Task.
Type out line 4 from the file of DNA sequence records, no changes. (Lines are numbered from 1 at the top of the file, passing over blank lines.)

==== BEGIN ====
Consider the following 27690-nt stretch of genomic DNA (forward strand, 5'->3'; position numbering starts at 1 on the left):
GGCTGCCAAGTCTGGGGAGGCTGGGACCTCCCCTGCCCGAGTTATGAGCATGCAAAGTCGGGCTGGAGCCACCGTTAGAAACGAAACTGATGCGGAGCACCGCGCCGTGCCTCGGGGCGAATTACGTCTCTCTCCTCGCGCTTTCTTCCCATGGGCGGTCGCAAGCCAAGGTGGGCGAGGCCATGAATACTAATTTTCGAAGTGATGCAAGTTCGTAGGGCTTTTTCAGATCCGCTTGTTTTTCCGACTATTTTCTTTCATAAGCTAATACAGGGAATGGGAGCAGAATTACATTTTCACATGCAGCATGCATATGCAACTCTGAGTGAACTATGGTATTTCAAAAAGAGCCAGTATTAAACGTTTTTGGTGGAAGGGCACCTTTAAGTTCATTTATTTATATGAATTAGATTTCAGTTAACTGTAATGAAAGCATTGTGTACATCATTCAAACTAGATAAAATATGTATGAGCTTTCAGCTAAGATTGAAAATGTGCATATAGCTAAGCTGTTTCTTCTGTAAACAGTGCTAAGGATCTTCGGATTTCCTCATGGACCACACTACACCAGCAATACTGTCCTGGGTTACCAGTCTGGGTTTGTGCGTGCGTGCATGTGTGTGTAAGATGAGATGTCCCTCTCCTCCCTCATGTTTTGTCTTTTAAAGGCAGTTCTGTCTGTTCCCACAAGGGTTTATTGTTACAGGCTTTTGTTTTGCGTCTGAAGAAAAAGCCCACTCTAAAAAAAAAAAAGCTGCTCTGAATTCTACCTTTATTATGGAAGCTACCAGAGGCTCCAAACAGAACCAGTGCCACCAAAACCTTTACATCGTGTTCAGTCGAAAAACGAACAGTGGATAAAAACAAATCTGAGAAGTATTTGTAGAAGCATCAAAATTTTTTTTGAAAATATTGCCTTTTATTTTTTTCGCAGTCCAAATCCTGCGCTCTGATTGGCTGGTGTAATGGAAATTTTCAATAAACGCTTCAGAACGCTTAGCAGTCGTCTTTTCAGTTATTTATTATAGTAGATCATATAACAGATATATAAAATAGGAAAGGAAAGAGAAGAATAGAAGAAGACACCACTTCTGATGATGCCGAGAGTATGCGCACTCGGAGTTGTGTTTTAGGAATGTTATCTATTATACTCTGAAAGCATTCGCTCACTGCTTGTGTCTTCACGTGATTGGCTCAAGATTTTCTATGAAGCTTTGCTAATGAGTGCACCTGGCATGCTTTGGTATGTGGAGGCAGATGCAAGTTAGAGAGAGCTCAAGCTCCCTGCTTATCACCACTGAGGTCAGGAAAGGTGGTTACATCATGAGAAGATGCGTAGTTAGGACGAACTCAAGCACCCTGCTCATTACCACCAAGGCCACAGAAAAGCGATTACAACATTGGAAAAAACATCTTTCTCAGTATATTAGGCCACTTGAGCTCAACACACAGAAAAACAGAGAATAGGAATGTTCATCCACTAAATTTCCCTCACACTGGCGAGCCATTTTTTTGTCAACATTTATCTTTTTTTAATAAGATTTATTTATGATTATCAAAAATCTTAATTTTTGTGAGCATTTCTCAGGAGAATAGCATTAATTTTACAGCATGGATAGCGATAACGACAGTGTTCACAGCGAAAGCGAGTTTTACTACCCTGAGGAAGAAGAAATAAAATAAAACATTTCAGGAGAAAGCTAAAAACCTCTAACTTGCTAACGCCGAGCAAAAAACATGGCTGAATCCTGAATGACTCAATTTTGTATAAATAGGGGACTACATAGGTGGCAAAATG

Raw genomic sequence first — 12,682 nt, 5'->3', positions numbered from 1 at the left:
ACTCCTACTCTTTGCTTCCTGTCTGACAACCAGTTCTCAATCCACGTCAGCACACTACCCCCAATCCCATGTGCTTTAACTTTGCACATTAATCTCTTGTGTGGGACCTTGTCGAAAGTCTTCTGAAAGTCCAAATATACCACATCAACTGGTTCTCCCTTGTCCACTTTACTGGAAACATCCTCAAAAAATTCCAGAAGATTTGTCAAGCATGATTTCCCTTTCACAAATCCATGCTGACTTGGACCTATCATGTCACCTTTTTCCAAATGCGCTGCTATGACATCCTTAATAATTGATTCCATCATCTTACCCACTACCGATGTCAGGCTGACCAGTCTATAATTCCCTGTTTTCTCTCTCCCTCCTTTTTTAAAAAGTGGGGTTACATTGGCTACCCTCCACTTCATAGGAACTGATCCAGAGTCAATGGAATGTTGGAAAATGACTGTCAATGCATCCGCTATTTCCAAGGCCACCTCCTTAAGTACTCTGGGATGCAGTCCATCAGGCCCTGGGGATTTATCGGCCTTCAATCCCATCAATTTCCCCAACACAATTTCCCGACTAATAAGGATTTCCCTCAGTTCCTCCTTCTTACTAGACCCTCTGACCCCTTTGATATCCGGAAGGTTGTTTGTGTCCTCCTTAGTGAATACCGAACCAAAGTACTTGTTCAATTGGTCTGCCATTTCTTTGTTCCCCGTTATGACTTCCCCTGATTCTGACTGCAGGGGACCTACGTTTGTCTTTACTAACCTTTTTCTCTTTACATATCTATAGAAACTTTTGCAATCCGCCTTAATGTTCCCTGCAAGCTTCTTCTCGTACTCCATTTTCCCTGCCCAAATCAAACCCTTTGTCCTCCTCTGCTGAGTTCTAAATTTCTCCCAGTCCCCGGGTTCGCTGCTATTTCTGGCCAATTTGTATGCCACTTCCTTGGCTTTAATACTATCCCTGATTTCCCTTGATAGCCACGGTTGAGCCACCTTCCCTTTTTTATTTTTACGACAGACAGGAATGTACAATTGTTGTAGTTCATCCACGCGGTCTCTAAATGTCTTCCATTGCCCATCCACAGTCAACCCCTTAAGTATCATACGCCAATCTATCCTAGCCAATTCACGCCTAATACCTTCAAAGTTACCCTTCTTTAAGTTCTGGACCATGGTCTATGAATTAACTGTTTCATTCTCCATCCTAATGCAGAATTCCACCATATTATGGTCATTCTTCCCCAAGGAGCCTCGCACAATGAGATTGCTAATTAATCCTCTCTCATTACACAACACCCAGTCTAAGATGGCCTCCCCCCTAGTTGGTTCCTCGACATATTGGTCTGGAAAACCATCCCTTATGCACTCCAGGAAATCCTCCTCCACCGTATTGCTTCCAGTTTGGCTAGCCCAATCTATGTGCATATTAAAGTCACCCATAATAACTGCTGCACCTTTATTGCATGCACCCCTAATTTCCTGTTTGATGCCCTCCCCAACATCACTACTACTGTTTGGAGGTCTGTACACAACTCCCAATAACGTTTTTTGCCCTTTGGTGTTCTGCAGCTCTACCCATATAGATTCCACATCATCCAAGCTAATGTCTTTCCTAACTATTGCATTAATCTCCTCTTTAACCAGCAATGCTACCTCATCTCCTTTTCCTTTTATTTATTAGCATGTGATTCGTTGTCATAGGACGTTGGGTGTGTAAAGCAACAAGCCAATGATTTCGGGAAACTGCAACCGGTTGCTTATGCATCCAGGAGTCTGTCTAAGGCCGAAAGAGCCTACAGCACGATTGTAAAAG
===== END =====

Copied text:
ACTCCTACTCTTTGCTTCCTGTCTGACAACCAGTTCTCAATCCACGTCAGCACACTACCCCCAATCCCATGTGCTTTAACTTTGCACATTAATCTCTTGTGTGGGACCTTGTCGAAAGTCTTCTGAAAGTCCAAATATACCACATCAACTGGTTCTCCCTTGTCCACTTTACTGGAAACATCCTCAAAAAATTCCAGAAGATTTGTCAAGCATGATTTCCCTTTCACAAATCCATGCTGACTTGGACCTATCATGTCACCTTTTTCCAAATGCGCTGCTATGACATCCTTAATAATTGATTCCATCATCTTACCCACTACCGATGTCAGGCTGACCAGTCTATAATTCCCTGTTTTCTCTCTCCCTCCTTTTTTAAAAAGTGGGGTTACATTGGCTACCCTCCACTTCATAGGAACTGATCCAGAGTCAATGGAATGTTGGAAAATGACTGTCAATGCATCCGCTATTTCCAAGGCCACCTCCTTAAGTACTCTGGGATGCAGTCCATCAGGCCCTGGGGATTTATCGGCCTTCAATCCCATCAATTTCCCCAACACAATTTCCCGACTAATAAGGATTTCCCTCAGTTCCTCCTTCTTACTAGACCCTCTGACCCCTTTGATATCCGGAAGGTTGTTTGTGTCCTCCTTAGTGAATACCGAACCAAAGTACTTGTTCAATTGGTCTGCCATTTCTTTGTTCCCCGTTATGACTTCCCCTGATTCTGACTGCAGGGGACCTACGTTTGTCTTTACTAACCTTTTTCTCTTTACATATCTATAGAAACTTTTGCAATCCGCCTTAATGTTCCCTGCAAGCTTCTTCTCGTACTCCATTTTCCCTGCCCAAATCAAACCCTTTGTCCTCCTCTGCTGAGTTCTAAATTTCTCCCAGTCCCCGGGTTCGCTGCTATTTCTGGCCAATTTGTATGCCACTTCCTTGGCTTTAATACTATCCCTGATTTCCCTTGATAGCCACGGTTGAGCCACCTTCCCTTTTTTATTTTTACGACAGACAGGAATGTACAATTGTTGTAGTTCATCCACGCGGTCTCTAAATGTCTTCCATTGCCCATCCACAGTCAACCCCTTAAGTATCATACGCCAATCTATCCTAGCCAATTCACGCCTAATACCTTCAAAGTTACCCTTCTTTAAGTTCTGGACCATGGTCTATGAATTAACTGTTTCATTCTCCATCCTAATGCAGAATTCCACCATATTATGGTCATTCTTCCCCAAGGAGCCTCGCACAATGAGATTGCTAATTAATCCTCTCTCATTACACAACACCCAGTCTAAGATGGCCTCCCCCCTAGTTGGTTCCTCGACATATTGGTCTGGAAAACCATCCCTTATGCACTCCAGGAAATCCTCCTCCACCGTATTGCTTCCAGTTTGGCTAGCCCAATCTATGTGCATATTAAAGTCACCCATAATAACTGCTGCACCTTTATTGCATGCACCCCTAATTTCCTGTTTGATGCCCTCCCCAACATCACTACTACTGTTTGGAGGTCTGTACACAACTCCCAATAACGTTTTTTGCCCTTTGGTGTTCTGCAGCTCTACCCATATAGATTCCACATCATCCAAGCTAATGTCTTTCCTAACTATTGCATTAATCTCCTCTTTAACCAGCAATGCTACCTCATCTCCTTTTCCTTTTATTTATTAGCATGTGATTCGTTGTCATAGGACGTTGGGTGTGTAAAGCAACAAGCCAATGATTTCGGGAAACTGCAACCGGTTGCTTATGCATCCAGGAGTCTGTCTAAGGCCGAAAGAGCCTACAGCACGATTGTAAAAG